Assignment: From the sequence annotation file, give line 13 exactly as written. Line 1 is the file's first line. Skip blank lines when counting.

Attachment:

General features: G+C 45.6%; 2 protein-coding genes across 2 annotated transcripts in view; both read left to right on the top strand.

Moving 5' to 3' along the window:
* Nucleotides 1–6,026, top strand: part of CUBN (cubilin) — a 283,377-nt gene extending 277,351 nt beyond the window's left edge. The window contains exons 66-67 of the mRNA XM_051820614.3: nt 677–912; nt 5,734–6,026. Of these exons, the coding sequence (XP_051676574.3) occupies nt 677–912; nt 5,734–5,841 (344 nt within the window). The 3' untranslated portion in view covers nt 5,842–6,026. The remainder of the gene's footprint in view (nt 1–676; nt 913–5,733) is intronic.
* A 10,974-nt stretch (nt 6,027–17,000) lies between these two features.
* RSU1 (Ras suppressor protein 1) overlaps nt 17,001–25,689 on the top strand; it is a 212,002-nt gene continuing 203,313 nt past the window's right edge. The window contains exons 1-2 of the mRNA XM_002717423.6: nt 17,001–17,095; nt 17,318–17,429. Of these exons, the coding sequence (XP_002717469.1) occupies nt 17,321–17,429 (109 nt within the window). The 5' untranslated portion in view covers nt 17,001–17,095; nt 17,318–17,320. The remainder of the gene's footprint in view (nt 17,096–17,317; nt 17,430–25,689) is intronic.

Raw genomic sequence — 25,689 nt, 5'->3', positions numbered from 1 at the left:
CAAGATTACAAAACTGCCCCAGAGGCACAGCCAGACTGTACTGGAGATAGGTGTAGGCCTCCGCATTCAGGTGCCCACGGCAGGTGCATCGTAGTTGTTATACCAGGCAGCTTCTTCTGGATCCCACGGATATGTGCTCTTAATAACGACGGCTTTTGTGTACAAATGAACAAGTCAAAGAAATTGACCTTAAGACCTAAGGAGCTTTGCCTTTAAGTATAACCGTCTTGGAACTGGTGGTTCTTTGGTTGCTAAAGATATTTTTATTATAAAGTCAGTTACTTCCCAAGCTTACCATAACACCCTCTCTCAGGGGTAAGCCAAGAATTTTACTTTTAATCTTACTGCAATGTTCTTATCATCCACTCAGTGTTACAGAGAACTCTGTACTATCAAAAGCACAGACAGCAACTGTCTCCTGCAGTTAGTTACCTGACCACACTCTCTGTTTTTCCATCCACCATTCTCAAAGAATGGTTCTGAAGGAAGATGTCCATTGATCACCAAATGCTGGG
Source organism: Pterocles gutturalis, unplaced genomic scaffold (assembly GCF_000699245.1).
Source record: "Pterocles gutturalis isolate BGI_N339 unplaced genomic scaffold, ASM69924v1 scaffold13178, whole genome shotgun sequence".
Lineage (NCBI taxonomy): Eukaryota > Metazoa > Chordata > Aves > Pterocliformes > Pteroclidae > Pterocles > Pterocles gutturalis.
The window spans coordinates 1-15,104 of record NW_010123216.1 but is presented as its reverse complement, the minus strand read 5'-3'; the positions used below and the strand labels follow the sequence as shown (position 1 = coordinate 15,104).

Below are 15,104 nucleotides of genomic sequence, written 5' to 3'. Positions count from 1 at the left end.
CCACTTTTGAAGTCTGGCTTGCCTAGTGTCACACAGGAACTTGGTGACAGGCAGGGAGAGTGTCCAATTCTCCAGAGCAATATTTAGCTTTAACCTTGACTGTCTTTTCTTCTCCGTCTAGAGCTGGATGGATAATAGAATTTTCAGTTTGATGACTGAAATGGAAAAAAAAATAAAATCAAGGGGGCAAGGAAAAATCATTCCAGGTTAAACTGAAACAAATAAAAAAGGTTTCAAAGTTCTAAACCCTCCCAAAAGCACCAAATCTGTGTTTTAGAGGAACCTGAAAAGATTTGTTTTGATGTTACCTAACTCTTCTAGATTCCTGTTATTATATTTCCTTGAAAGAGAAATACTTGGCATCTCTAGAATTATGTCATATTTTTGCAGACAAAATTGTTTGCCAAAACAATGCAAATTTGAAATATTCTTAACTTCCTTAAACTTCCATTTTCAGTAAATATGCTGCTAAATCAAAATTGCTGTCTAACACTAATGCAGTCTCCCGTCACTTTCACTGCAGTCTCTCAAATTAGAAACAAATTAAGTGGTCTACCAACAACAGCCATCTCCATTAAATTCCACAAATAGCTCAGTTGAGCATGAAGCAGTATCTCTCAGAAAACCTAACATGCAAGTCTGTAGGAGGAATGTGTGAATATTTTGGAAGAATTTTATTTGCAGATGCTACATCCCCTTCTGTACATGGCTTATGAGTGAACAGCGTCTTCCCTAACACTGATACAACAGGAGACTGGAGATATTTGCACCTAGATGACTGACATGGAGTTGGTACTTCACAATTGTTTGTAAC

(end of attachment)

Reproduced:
CCACTTTTGAAGTCTGGCTTGCCTAGTGTCACACAGGAACTTGGTGACAGGCAGGGAGAGTGTCCAATTCTCCAGAGCAATATTTAGCTTTAACCTTGACTGTCTTTTCTTCTCCGTCTAGAGCTGGATGGATAATAGAATTTTCAGTTTGATGACTGAAATGGAAAAAAAAATAAAATCAAGGGGGCAAGGAAAAATCATTCCAGGTTAAACTGAAACAAATAAAAAAGGTTTCAAAGTTCTAAACCCTCCCAAAAGCACCAAATCTGTGTTTTAGAGGAACCTGAAAAGATTTGTTTTGATGTTACCTAACTCTTCTAGATTCCTGTTATTATATTTCCTTGAAAGAGAAATACTTGGCATCTCTAGAATTATGTCATATTTTTGCAGACAAAATTGTTTGCCAAAACAATGCAAATTTGAAATATTCTTAACTTCCTTAAACTTCCATTTTCAGTAAATATGCTGCTAAATCAAAATTGCTGTCTAACACTAATGCAGTCTCCCGTCACTTTCACTGCAGTCTCTCAAATTAGAAACAAATTAAGTGGTCTACCAACAACAGCCATCTCCATTAAATTCCACAAATAGCTCAGTTGAGCATGAAGCAGTATCTCTCAGAAAACCTAACATGCAAGTCTGTAGGAGGAATGTGTGAATATTTTGGAAGAATTTTATTTGCAGATGCTACATCCCCTTCTGTACATGGCTTATGAGTGAACAGCGTCTTCCCTAACACTGATACAACAGGAGACTGGAGATATTTGCACCTAGATGACTGACATGGAGTTGGTACTTCACAATTGTTTGTAAC